PTSD Symptoms and Treatment

By KIM at Miss Mental

First I will explain what PTSD or Post Traumatic Stress Disorder is, then I will sum up several PTSD symptoms and explain what PTSD treatments are available. At last, I will give you a look at my life with PTSD and explain how I developed it.

What is PTSD?

PTSD or Post Traumatic Stress Disorder is a mental Illness that can develop in some people after a traumatic experience. If you’ve experienced prolonged repetitive trauma, it’s called Complex PTSD.

Most People recover naturally after a traumatic event, but some people ‘freeze’ and stay in a fight or flight stage. These people will start developing symptoms of PTSD; this can happen shortly after the traumatic event or years later.

PTSD Symptoms

People with PTSD may experience the following symptoms:

  • Hypervigilance. Experiencing anxiety and stress when you’re not in a dangerous situation.
  • Flashbacks and intrusive memories. Repeatedly seeing images of the traumatic experience and unwanted thoughts about the traumatic experience.
  • Trouble remembering the trauma. Not being able to remember specific or all parts of the traumatic experience.
  • Trouble sleeping. Having trouble going to sleep or sleeping through the night. Some people also experience anxiety going to sleep because they don’t want to deal with the nightmares.
  • Nightmares. Recurring nightmares from the trauma, these can look so real that it’s hard to see the difference between a nightmare and real life.
  • Avoidance. Avoiding any situation that reminds you of the traumatic event. This can be a place, people or anything else that triggers you.
  • Feelings of guilt. Experiencing horrible feelings of guilt towards yourself or others.
  • Self-doubt and negative self-image. Doubting your thoughts and actions and having a core belief that you are ugly, bad or anything else negative.
  • Reckless or self-destructive behavior. Being impulsive, not thinking about the consequences or otherwise dangerous behavior that hurts you.
  • Difficulty concentrating. Having trouble concentrating on a task or even losing your thoughts in a conversation.
  • Dissociation. Detachment from your surroundings or your own body. Feeling that you’re looking at yourself rather than being there yourself.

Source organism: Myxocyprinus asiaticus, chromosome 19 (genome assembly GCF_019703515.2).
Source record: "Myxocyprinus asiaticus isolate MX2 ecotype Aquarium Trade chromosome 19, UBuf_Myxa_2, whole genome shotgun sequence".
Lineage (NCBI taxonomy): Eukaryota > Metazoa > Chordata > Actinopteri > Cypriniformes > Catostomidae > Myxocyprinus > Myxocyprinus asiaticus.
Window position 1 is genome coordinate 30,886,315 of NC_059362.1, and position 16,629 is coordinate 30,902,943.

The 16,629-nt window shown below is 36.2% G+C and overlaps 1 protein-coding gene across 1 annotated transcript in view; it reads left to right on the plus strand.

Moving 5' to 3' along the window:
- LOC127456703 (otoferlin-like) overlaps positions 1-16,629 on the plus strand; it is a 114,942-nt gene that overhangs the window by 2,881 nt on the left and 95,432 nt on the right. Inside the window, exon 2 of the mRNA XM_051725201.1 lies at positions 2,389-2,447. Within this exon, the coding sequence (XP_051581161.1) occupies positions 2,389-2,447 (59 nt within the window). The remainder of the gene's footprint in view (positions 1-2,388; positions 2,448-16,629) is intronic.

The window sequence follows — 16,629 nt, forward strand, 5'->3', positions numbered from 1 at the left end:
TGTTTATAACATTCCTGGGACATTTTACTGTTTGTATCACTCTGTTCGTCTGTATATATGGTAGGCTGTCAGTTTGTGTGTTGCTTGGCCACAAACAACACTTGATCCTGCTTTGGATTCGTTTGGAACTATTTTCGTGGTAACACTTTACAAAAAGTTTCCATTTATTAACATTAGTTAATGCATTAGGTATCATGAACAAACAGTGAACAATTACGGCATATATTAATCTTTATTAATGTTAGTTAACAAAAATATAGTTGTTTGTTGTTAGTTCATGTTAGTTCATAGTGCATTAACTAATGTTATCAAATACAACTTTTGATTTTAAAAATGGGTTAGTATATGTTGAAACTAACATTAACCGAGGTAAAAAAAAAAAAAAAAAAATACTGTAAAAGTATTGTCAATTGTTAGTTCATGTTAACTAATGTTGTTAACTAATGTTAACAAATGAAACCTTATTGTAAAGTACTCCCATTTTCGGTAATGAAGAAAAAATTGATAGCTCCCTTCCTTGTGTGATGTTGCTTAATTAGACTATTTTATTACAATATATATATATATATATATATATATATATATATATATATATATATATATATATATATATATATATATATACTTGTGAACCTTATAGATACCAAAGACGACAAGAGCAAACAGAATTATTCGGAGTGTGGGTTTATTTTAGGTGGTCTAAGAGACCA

• Easily irritated or aggressive. Experiencing sudden mood swing for the smallest reasons.
  • Easily startled. Being so on edge that any sound can make you jump up.
Women looking out of window, PTSD symptoms and treatment miss mental

Photo by Kate Williams on Unsplash

PTSD Treatment

EMDR.  Eye Movement Desensitization and Reprocessing therapy

People with PTSD still think and act as if the traumatic experience is still going on, and in a way it is. Every time they are confronted with a trigger they react out of anxiety. This therapy helps you to ‘unfreeze’ from the traumatic experience and develop new ways to respond to similar situations.

This therapy can be done in different ways but for me, it went like this: In front of me was a device that emitted a red light. The red light went from the left to the right and so on. In my hands, I was holding 2 little devices that would vibrate whenever the light hit that side, so if the red light was on the left, the device in my left hand would vibrate and vice versa. During this, my therapist would ask me to think about the worst image of the traumatic experience and the feelings I was experiencing now.

After a few sessions, my feelings about the traumatic experience had changed. The image from the trauma was less clear and I no longer experienced severe anxiety. This therapy has been a real lifesaver for me; it’s one of the best PTSD treatments available.

Schema Therapy

Schema therapy focusses on changing the way that we deal with everyday life. The theory behind schema therapy is that we all have schemas that we keep repeating in our lives. These schemas develop in early childhood. If your emotional needs are not met you can develop coping styles that hurt you in adult life. You might have needed that coping method when you were younger, but it’s no longer useful, so you have to develop a new coping method.

Schema therapy helps you to find a new better coping style by looking at your nonfunctional schemas. In my case, for example, My dad left when I was 6 years old. As a result, I don’t let people in easy because I’m afraid they will leave, and whenever I feel that someone is going to leave I will overcompensate to make them stay. Schema therapy helped me realize that no situation is the same and I don’t have to react the same way as that 6-year-old girl. Instead, if I think that someone is going to leave, I comfort that 6-year-old inside of me and remember myself that this is a different situation.

Schema therapy is a great way to deal with unwanted behavior, and core believes. It’s not the first recommend therapy for PTSD treatment, but it’s beneficial, primarily if you’ve dealt with childhood trauma.

CBT. cognitive Behavioral therapy

CBT is an excellent therapy for anyone who wants to improve mental health. This therapy focusses on changing coping strategies and unhelpful thoughts and behavior. CBT is based on the idea that Thoughts influence our emotions and behavior. If you can change your thoughts, then you can change your emotions and behavior.